The Nehrus, Motilal and Jawaharlal

The Nehrus, Motilal and Jawaharlal

The Nehrus, Motilal and Jawaharlal

The Nehrus, Motilal and Jawaharlal

Excerpt

Many people today remember Motilal Nehru as the father of Jawaharlal Nehru, just as in the nineteen twenties there were not a few in whose eyes Jawaharlal's chief title to distinction was that he was the son of his distinguished father. Both verdicts are equally superficial. The fact is that Motilal's place in Indian politics in the last ten years of his life was second only to that of Gandhi. And Jawaharlal, even in the life-time of his father, had climbed several rungs of the ladder which was to bring him to the top as the leader of the national movement and the logical heir of the Mahatma.

It is exactly one hundred years since Motilal's birth, and thirty since his death, but no biography of him has yet been written. If this has made my task more laborious, it has also made it more interesting, as the story of his life had to be pieced together from original sources, including his own papers. However, I had not gone very far in my research when I realized that it was impossible to understand or interpret his life without dealing in detail with the ideas and activities of his son, that a biography of Motilal could not but become the biography of his son as well.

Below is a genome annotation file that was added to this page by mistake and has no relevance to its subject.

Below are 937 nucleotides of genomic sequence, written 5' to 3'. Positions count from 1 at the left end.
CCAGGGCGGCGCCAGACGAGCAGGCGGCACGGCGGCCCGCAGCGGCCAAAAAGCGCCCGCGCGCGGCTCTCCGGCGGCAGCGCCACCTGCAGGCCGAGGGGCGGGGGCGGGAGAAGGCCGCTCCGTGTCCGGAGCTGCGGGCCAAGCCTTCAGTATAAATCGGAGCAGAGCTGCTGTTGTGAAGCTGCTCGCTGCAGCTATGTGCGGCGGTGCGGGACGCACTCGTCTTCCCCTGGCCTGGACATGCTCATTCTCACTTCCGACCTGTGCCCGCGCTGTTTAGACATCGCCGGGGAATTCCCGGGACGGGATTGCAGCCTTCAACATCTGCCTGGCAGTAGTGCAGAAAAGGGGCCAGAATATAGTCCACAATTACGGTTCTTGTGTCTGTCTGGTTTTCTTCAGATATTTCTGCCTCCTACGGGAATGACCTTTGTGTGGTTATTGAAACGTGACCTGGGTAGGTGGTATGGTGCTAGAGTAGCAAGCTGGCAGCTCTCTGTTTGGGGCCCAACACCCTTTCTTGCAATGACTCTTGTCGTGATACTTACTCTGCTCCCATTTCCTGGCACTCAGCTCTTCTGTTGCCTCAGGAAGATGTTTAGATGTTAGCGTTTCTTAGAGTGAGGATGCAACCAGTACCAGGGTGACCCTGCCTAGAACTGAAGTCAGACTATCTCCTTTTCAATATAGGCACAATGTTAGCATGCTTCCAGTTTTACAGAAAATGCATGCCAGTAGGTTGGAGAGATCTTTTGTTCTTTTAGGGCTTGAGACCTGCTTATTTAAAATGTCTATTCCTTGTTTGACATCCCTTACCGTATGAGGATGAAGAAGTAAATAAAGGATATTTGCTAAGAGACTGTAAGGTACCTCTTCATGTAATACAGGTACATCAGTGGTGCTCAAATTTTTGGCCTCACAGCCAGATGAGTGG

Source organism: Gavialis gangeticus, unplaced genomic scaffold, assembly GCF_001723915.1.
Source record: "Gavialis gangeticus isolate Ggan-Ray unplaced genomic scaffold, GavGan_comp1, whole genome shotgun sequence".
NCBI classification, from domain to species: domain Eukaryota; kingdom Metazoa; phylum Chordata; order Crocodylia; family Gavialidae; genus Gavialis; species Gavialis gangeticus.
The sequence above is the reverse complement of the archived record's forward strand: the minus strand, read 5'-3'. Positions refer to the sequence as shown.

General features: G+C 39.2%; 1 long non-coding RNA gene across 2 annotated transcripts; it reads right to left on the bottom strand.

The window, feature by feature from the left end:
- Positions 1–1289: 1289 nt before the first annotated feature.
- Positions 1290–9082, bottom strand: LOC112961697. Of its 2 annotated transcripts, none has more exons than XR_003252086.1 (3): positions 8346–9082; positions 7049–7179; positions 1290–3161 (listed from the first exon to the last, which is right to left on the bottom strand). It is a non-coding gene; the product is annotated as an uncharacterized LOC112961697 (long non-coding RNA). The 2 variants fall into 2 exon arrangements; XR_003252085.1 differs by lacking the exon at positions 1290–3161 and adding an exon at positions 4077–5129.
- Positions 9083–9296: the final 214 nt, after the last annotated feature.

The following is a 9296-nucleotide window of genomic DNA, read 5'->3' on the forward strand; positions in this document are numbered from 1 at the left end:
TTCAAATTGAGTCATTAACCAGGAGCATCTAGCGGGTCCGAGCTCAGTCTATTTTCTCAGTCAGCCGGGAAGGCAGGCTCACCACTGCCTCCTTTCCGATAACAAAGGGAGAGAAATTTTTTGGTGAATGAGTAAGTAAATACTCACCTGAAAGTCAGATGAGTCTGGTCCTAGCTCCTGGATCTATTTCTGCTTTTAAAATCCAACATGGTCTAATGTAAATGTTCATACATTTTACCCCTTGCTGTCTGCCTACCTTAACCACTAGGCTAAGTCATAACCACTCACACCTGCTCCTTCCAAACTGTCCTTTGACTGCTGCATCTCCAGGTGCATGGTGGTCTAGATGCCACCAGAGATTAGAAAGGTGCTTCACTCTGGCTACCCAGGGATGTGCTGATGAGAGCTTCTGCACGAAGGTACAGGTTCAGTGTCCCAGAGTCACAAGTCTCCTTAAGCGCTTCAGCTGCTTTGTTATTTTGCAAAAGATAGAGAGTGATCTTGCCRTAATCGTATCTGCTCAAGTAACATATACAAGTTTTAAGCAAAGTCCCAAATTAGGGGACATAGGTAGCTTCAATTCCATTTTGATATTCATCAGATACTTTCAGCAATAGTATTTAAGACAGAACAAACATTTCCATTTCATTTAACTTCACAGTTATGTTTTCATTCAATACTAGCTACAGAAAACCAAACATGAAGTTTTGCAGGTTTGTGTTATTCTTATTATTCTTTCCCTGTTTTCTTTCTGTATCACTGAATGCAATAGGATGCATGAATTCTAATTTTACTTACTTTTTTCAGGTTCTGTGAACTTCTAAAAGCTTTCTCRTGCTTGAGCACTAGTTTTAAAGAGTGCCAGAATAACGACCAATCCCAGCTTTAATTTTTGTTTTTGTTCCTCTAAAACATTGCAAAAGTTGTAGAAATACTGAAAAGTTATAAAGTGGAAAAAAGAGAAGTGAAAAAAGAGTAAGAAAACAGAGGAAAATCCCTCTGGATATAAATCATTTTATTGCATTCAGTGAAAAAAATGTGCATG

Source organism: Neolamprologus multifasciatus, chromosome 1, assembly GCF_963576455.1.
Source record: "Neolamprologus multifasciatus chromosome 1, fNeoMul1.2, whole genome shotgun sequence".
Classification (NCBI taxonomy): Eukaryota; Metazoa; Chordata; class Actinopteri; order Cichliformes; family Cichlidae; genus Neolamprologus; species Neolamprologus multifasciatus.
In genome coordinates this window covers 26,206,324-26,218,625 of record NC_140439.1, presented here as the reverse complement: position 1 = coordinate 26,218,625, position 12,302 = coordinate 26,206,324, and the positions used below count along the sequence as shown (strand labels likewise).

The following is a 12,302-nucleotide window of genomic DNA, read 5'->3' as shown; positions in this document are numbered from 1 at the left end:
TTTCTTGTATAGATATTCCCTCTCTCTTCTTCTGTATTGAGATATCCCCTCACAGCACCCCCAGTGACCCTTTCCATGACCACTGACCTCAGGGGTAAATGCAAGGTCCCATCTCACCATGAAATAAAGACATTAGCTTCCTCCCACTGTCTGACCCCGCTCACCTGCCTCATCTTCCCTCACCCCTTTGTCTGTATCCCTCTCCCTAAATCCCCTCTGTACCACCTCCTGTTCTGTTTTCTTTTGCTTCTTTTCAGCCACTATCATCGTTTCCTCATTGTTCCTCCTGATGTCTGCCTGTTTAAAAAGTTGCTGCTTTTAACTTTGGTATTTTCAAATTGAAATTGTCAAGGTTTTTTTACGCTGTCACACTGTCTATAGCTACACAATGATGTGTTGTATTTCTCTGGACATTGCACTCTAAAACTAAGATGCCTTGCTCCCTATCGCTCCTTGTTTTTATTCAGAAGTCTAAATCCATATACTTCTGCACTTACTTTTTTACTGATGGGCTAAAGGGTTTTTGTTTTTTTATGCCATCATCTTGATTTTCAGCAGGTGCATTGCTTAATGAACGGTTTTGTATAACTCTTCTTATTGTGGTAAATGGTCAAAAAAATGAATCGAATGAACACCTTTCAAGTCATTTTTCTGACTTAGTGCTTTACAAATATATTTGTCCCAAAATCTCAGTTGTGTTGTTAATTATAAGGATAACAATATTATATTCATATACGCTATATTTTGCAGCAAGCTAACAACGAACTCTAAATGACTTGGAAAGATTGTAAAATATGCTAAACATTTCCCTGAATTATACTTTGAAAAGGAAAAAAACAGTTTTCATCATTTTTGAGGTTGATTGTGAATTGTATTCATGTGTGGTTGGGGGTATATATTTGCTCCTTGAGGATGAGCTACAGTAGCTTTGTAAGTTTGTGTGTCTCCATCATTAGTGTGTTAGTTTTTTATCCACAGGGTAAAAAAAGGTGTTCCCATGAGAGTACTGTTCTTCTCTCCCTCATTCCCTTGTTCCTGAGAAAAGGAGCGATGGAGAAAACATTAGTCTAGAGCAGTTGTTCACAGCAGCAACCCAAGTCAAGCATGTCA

Father and son played very different parts in the national struggle; but so intertwined were their lives that they influenced each other, not least when they differed. Love of one's children is a natural and common enough emotion, but in the case of Motilal it had a rare quality, which Gandhi, a deeply religious man, described as 'divine'. It was this extraordinary emotion, deeply rooted in his being and strangely incongruous in a hard-headed lawyer, which gave a new twist to the story of the Nehrus. That story was not always of a triumphal progress with garlands and banner-headlines; more often it was a chronicle of sweat and toil, loneliness and suspense, personal anguish and political frustration, against which their only defences were their proud patriotism and indomitable faith. Such of course is the stuff of which politics -- the politics of nationalist revolt -- are made.

The story of the Nehrus ran parallel with and merged into the story of the Indian freedom movement. A survey of that movement has already been attempted by me in my biography of Gandhi. But the Mahatma was not directly concerned with the early period of the Indian National Congress before 1915; nor . . .

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